The state Legislature is expected on Thursday to approve a sweeping, if also haphazard, reform of the 421a tax incentive—a program that gives developers 10- to 25-year abatements off property taxes for creating new apartment buildings. It goes far beyond the City Council’s version passed in December by requiring builders in 14 more communities to include low-income housing in their buildings in order to qualify for the tax breaks.
The one exception, however, is laid out in Section 6, paragraph 13, which refers to “a multi-phase project” with “at least 2,500 dwelling units” that has been “approved by the Public Authorities Control Board”—which, to people who have been following the project in central Brooklyn, can mean only one thing: Atlantic Yards.
The 22-acre complex, now in its preparatory phase, will consist of 16 buildings and a basketball arena. Some of those buildings are expected to consist entirely of market-rate condominiums—for a total of 1,900 for-sale units–while others will consist of rentals of varying levels of affordability, with about 2,250 of them market-rate, about 1,125 of them for low-income families, and the remaining 1,125 for families in between.
In such “multi-phase projects,” according to the state bill, the whole development can qualify for the tax abatement so long as one-fifth of the apartments in the entire complex are affordable to people who make 80 percent of the area median income. (The AMI is roughly $70,000 for a family of four.) Under the City Council version, only those buildings that had affordable units in them would qualify, while developer Forest City Ratner would have had to pay full taxes on their condominium towers.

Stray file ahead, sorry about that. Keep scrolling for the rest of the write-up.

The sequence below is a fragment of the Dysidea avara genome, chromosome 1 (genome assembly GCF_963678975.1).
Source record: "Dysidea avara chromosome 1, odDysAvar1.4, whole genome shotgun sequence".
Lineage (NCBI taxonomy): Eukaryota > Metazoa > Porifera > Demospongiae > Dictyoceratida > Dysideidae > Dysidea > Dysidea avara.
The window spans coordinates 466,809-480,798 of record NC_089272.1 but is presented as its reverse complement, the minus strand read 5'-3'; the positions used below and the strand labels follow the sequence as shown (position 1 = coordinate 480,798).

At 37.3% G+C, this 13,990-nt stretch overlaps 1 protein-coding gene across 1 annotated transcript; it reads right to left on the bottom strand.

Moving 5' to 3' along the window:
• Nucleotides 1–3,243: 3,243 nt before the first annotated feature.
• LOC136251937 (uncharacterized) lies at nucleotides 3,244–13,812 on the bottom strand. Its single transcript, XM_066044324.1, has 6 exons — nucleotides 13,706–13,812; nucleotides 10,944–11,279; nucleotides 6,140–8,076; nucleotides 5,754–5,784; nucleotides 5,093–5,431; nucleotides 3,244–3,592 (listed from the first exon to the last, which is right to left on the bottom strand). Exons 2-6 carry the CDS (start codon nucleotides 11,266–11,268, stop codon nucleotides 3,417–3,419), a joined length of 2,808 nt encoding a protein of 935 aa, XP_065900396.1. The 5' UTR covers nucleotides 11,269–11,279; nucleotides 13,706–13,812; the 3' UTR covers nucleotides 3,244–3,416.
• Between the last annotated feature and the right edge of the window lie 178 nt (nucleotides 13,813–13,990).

Therefore, Forest City may be able to qualify some of its market-rate buildings for the tax break and save itself millions of dollars.
“I don’t think there should be special side deals for developers,” said Brad Lander, the director of the Pratt Center for Community Development who has been critical of other aspects of the Atlantic Yards project as well. “If the point is to use tax policy to encourage the production of affordable housing, then the rules ought to be clear and common.”
Steven Spinola, the president of the Real Estate Board of New York, the leading industry trade group, told The Observer that he lobbied legislators for the special exception.
“It is similar treatment to what would happen in Greenpoint-Williamsburg,” said Mr. Spinola, referring to the the 2005 rezoning of those Brooklyn neighborhoods. “I had no problem advocating for it.”
But while Greenpoint-Williamsburg developers have used the zoning rules to build two adjoining buildings, one with market-rate condos and the other with low-income rentals, the state bill does not appear to be a means to enable economic segregation. Forest City Ratner spokesman Loren Riegelhaupt, while not commenting on the legislation itself, said that the developer intends to “have a mix of market-rate and affordable units in all of the rental buildings.” A spokesman for Acorn, Jonathan Rosen, similarly said that the law would not change the housing organization’s agreement with Forest City, which stipulated that low-income and market-rate apartments co-exist in the same buildings.
Assembly Member Vito Lopez, a Bushwick Democrat who sponsored the bill, was not available to comment on the Atlantic Yards provision. He told The Observer earlier, “My objective is not maximizing profits of individuals who do development. I support developers and their interests but it has to coincide with the interests of affordability.”
Assembly Member Hakeem Jeffries, a first-term Democrat who represents the Atlantic Yards site and surrounding neighborhoods, said that he was not aware of the special provision but that it would not keep him from voting in favor of the bill.
“I have fought hard to make sure all of the neighborhoods in my district were included in it,” he said. “But I have concerns that are going to need to be addressed about the way in which Atlantic Yards is treated in this legislation.”